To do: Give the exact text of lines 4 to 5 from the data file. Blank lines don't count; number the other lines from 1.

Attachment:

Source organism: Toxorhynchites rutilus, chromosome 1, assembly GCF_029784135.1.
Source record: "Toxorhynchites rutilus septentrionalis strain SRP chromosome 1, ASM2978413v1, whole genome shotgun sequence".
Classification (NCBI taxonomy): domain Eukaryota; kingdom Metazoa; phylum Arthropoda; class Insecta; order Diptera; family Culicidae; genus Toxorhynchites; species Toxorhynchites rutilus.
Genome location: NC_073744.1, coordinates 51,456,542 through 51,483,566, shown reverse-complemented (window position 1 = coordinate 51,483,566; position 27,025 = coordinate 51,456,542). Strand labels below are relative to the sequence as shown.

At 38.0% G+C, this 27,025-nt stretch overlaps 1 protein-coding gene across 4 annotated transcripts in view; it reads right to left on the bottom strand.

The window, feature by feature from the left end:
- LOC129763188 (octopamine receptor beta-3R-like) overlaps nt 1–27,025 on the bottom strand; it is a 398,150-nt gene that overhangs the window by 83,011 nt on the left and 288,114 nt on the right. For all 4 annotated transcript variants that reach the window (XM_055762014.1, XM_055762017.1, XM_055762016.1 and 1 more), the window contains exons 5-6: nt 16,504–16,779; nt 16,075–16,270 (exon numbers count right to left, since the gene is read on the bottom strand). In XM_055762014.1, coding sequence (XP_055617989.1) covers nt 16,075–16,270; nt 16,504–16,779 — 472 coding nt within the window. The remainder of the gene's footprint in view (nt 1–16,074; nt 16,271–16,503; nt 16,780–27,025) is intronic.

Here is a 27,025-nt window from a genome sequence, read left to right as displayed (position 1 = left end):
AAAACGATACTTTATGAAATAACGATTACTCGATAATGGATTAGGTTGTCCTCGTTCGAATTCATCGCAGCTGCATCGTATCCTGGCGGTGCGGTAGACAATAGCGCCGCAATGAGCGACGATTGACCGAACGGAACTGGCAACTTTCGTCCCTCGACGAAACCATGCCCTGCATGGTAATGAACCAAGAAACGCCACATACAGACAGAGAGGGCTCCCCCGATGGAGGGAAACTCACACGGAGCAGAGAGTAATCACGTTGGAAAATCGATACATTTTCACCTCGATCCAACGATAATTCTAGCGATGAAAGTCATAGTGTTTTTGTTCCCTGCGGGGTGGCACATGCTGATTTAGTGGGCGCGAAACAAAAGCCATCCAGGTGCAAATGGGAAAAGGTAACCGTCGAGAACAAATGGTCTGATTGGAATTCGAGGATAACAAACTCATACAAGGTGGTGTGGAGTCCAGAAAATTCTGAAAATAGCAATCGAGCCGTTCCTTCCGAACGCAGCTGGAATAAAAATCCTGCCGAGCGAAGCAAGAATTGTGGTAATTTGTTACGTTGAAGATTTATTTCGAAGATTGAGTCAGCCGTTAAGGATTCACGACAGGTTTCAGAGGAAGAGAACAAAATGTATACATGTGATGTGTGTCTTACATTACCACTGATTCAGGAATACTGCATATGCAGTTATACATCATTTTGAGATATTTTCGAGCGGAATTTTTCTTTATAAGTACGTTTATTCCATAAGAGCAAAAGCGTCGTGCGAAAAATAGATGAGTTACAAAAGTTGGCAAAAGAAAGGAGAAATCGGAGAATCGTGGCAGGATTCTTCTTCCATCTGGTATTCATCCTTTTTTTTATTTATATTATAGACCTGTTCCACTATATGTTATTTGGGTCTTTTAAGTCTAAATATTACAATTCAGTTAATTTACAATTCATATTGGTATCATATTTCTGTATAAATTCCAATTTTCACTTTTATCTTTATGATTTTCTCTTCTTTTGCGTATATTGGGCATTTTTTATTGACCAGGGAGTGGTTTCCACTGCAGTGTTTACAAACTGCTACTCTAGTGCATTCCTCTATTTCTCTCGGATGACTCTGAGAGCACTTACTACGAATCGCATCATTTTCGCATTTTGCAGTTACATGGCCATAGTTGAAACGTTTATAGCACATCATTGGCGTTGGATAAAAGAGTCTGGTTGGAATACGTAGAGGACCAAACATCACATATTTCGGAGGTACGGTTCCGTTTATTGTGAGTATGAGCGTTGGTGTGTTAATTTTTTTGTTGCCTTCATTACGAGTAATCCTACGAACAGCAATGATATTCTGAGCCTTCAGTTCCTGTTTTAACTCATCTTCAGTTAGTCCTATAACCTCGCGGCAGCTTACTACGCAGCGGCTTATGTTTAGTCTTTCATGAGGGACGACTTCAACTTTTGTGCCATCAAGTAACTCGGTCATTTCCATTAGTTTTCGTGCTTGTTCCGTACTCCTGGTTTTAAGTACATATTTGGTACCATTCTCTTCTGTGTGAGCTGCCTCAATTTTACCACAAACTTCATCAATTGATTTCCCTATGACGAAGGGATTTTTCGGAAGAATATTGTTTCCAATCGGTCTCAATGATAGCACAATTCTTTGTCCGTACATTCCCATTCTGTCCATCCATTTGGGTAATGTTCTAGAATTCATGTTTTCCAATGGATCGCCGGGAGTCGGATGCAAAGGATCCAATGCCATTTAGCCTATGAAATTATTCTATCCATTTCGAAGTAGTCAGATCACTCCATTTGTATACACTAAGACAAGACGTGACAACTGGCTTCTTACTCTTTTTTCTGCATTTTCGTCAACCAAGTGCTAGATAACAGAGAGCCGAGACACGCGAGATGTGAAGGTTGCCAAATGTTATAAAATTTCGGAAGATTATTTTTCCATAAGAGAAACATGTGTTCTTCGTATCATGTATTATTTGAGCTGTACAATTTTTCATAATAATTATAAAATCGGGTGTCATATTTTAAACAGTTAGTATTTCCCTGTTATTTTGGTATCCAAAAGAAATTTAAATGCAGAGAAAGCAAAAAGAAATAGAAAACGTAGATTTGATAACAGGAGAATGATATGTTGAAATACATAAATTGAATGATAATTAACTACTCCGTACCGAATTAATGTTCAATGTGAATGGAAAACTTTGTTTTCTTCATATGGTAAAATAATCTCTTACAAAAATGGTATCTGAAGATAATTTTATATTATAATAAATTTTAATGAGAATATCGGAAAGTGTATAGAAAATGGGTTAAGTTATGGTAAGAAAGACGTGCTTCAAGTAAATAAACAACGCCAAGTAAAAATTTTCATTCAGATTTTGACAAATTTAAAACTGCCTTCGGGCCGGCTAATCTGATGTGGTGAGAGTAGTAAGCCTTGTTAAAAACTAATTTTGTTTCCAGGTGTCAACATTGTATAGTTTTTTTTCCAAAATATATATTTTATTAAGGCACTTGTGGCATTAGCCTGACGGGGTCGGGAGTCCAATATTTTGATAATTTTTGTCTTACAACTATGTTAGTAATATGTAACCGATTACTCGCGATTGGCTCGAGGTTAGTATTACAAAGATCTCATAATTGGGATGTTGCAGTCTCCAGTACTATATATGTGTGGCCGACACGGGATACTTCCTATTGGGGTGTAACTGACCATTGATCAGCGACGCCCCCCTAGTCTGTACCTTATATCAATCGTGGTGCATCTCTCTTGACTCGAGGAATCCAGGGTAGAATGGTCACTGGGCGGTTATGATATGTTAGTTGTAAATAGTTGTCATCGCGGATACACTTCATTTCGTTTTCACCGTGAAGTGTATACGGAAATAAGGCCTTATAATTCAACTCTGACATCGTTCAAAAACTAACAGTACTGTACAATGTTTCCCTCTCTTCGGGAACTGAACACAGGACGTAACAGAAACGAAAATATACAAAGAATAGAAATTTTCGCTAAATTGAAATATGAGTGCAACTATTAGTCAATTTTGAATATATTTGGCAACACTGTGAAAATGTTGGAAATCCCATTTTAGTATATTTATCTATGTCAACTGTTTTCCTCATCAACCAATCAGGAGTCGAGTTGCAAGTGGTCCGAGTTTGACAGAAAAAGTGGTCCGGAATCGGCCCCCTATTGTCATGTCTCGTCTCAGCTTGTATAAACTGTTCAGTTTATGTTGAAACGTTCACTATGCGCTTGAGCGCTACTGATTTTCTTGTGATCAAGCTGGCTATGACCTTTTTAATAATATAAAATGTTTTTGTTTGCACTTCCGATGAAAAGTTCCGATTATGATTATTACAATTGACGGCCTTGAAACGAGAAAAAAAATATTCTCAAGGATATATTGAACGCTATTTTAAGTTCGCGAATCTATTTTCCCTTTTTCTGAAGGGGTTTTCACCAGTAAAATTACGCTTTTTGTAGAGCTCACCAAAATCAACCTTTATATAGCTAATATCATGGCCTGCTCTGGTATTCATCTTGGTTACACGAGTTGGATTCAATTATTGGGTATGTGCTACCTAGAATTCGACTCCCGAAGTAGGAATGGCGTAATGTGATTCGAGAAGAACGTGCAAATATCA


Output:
Genome location: NC_073744.1, coordinates 51,456,542 through 51,483,566, shown reverse-complemented (window position 1 = coordinate 51,483,566; position 27,025 = coordinate 51,456,542). Strand labels below are relative to the sequence as shown.

At 38.0% G+C, this 27,025-nt stretch overlaps 1 protein-coding gene across 4 annotated transcripts in view; it reads right to left on the bottom strand.